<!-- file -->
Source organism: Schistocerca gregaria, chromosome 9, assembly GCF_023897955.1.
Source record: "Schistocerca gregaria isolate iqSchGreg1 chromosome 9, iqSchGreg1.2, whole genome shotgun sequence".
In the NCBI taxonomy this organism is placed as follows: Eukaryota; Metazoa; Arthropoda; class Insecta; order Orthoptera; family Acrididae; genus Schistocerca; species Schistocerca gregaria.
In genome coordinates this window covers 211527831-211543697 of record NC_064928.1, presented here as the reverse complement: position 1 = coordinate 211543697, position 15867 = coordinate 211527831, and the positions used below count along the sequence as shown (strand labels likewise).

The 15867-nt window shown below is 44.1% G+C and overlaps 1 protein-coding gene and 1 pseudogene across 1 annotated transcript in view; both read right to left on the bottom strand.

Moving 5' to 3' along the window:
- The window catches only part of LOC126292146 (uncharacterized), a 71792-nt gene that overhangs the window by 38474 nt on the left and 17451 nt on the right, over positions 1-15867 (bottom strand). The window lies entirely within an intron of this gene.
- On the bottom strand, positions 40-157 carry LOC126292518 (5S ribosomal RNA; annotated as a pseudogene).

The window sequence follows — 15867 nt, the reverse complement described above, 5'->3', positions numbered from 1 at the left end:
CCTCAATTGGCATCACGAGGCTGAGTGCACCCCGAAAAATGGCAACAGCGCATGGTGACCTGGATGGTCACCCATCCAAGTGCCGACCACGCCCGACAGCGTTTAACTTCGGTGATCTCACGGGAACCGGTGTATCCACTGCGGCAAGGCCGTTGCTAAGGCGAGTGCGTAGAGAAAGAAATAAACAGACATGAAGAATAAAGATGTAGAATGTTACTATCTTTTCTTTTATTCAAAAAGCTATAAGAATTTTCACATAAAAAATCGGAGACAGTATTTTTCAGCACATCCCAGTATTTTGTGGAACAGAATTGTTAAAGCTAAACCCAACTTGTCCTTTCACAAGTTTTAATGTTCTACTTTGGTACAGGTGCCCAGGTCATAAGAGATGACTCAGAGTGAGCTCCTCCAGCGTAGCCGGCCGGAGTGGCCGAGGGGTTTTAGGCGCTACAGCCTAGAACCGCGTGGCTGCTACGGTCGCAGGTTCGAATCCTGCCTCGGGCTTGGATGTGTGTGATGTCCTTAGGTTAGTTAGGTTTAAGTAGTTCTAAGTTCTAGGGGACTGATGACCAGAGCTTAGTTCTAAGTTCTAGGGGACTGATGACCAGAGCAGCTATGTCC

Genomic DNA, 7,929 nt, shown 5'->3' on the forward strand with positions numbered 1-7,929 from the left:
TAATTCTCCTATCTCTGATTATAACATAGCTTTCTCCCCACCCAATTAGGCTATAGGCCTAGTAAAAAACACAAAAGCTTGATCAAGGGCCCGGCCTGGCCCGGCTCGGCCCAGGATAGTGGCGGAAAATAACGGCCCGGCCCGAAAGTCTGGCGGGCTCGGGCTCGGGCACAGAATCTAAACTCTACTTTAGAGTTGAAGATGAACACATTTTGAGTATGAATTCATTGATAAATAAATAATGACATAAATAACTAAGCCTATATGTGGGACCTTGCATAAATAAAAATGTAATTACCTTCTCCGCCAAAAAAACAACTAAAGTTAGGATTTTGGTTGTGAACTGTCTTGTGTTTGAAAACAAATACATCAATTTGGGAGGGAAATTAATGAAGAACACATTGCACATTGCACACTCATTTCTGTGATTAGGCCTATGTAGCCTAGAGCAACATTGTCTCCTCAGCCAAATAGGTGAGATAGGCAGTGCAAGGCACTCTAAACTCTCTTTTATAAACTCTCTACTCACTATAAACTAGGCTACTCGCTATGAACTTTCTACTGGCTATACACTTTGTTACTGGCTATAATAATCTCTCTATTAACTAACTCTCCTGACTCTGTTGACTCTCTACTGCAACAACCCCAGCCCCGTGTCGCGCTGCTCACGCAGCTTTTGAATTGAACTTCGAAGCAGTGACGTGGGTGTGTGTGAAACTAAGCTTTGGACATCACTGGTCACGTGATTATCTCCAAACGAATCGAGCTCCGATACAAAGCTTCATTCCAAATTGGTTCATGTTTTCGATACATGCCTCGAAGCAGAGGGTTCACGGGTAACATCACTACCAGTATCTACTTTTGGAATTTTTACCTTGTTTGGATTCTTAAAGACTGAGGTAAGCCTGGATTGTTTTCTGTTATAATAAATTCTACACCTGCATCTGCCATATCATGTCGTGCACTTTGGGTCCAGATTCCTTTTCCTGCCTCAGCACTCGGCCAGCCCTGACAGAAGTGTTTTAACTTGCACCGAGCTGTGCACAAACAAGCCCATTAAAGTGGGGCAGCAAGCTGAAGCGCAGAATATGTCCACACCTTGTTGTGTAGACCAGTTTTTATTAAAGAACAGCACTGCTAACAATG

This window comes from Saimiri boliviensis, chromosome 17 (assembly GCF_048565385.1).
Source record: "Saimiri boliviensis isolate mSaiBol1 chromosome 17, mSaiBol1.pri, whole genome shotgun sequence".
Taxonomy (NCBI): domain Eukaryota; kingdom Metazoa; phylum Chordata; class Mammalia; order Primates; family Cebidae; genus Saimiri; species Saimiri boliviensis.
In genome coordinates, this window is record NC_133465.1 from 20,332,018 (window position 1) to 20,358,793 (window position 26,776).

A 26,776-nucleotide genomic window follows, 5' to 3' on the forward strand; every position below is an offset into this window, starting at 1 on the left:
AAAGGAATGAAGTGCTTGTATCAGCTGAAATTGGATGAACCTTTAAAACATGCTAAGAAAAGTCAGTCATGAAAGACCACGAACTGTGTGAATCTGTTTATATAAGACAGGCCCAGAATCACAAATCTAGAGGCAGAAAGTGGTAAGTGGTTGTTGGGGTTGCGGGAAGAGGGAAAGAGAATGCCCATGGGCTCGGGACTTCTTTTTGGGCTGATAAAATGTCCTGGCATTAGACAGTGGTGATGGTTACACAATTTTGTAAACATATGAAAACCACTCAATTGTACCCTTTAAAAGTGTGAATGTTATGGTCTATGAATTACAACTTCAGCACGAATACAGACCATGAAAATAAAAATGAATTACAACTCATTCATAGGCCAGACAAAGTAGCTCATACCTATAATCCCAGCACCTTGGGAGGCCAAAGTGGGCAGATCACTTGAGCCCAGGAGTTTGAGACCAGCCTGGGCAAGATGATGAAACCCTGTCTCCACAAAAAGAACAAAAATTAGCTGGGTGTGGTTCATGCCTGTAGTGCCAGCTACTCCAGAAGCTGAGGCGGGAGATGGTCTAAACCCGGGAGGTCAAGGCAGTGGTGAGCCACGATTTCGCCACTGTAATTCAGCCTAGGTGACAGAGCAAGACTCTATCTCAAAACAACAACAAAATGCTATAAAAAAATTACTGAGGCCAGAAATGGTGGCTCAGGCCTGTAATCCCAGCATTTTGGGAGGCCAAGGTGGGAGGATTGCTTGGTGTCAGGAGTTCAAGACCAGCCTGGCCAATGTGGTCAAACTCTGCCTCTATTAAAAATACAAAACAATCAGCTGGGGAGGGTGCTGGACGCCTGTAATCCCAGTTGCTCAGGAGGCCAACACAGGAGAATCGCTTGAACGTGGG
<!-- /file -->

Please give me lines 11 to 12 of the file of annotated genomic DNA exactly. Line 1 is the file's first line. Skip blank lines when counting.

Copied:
Genomic DNA, 7,929 nt, shown 5'->3' on the forward strand with positions numbered 1-7,929 from the left:
TAATTCTCCTATCTCTGATTATAACATAGCTTTCTCCCCACCCAATTAGGCTATAGGCCTAGTAAAAAACACAAAAGCTTGATCAAGGGCCCGGCCTGGCCCGGCTCGGCCCAGGATAGTGGCGGAAAATAACGGCCCGGCCCGAAAGTCTGGCGGGCTCGGGCTCGGGCACAGAATCTAAACTCTACTTTAGAGTTGAAGATGAACACATTTTGAGTATGAATTCATTGATAAATAAATAATGACATAAATAACTAAGCCTATATGTGGGACCTTGCATAAATAAAAATGTAATTACCTTCTCCGCCAAAAAAACAACTAAAGTTAGGATTTTGGTTGTGAACTGTCTTGTGTTTGAAAACAAATACATCAATTTGGGAGGGAAATTAATGAAGAACACATTGCACATTGCACACTCATTTCTGTGATTAGGCCTATGTAGCCTAGAGCAACATTGTCTCCTCAGCCAAATAGGTGAGATAGGCAGTGCAAGGCACTCTAAACTCTCTTTTATAAACTCTCTACTCACTATAAACTAGGCTACTCGCTATGAACTTTCTACTGGCTATACACTTTGTTACTGGCTATAATAATCTCTCTATTAACTAACTCTCCTGACTCTGTTGACTCTCTACTGCAACAACCCCAGCCCCGTGTCGCGCTGCTCACGCAGCTTTTGAATTGAACTTCGAAGCAGTGACGTGGGTGTGTGTGAAACTAAGCTTTGGACATCACTGGTCACGTGATTATCTCCAAACGAATCGAGCTCCGATACAAAGCTTCATTCCAAATTGGTTCATGTTTTCGATACATGCCTCGAAGCAGAGGGTTCACGGGTAACATCACTACCAGTATCTACTTTTGGAATTTTTACCTTGTTTGGATTCTTAAAGACTGAGGTAAGCCTGGATTGTTTTCTGTTATAATAAATTCTACACCTGCATCTGCCATATCATGTCGTGCACTTTGGGTCCAGATTCCTTTTCCTGCCTCAGCACTCGGCCAGCCCTGACAGAAGTGTTTTAACTTGCACCGAGCTGTGCACAAACAAGCCCATTAAAGTGGGGCAGCAAGCTGAAGCGCAGAATATGTCCACACCTTGTTGTGTAGACCAGTTTTTATTAAAGAACAGCACTGCTAACAATG